An unresolved question regarding the role of cytokines in the development of CLD is whether these cytokines are merely aspirated from amniotic fluid in a setting of chorioamnionitis or are produced by the infant in response to ongoing inflammatory stimuli.42–44 Several investigators have demonstrated that elevated cytokine levels are associated with U urealyticum colonization and that the highest levels of cytokines are induced in the presence of increased ambient oxygen concentrations.45,46 Li et al47 have recently reported an in vitro study demonstrating that macrophages from tracheal aspirates of VLBW infants produce high levels of tumor necrosis factor-α and interleukin-6 when exposed to U urealyticum. We speculate that persistent colonization with U urealyticum results in ongoing cytokine production leading to prolonged inflammation and lung injury.
Aside from persistent U urealyticum colonization, risk factors for oxygen dependency at 28 days and 36 weeks’ postconceptional age differed. At 28 days of age these included lower birth weight, shorter gestation, and the presence of a symptomatic PDA, long considered “traditional” risk factors for CLD. At 36 weeks’ postconceptional age the influence of these traditional risk factors disappeared.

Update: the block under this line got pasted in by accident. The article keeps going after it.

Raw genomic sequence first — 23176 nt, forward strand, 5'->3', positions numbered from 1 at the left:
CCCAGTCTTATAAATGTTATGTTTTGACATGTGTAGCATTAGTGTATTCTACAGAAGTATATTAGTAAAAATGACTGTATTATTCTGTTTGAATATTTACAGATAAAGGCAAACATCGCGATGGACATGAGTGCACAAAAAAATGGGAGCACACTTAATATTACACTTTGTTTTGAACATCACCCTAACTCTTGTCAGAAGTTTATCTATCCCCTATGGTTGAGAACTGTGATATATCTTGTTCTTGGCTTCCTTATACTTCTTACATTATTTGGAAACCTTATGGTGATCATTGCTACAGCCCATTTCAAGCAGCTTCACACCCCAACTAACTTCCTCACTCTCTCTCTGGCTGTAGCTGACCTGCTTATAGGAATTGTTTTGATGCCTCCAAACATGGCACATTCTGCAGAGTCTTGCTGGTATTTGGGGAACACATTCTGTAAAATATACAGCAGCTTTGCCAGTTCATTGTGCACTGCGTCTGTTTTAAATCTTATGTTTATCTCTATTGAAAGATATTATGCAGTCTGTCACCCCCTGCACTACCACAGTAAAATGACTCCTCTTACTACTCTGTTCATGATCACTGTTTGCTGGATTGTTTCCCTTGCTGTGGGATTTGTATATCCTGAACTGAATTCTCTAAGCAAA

One reason for the difference in risk factors for CLD at these 2 endpoints might be the long recovery period between 28 days chronological age and 36 weeks’ postconceptional age experienced by most of the tiny infants with CLD in our sample.
Respiratory management at our center differs significantly from other NICUs.48,49 We use more nasal prong continuous positive airway pressure, less intubation, less surfactant administration, and less mechanical ventilation. In this setting of “gentler ventilation,” only sepsis and persistently positive U urealyticum colonization emerged as significant risk factors for this outcome. Additional investigation of the association between CLD and U urealyticum colonization in different respiratory management settings would be valuable.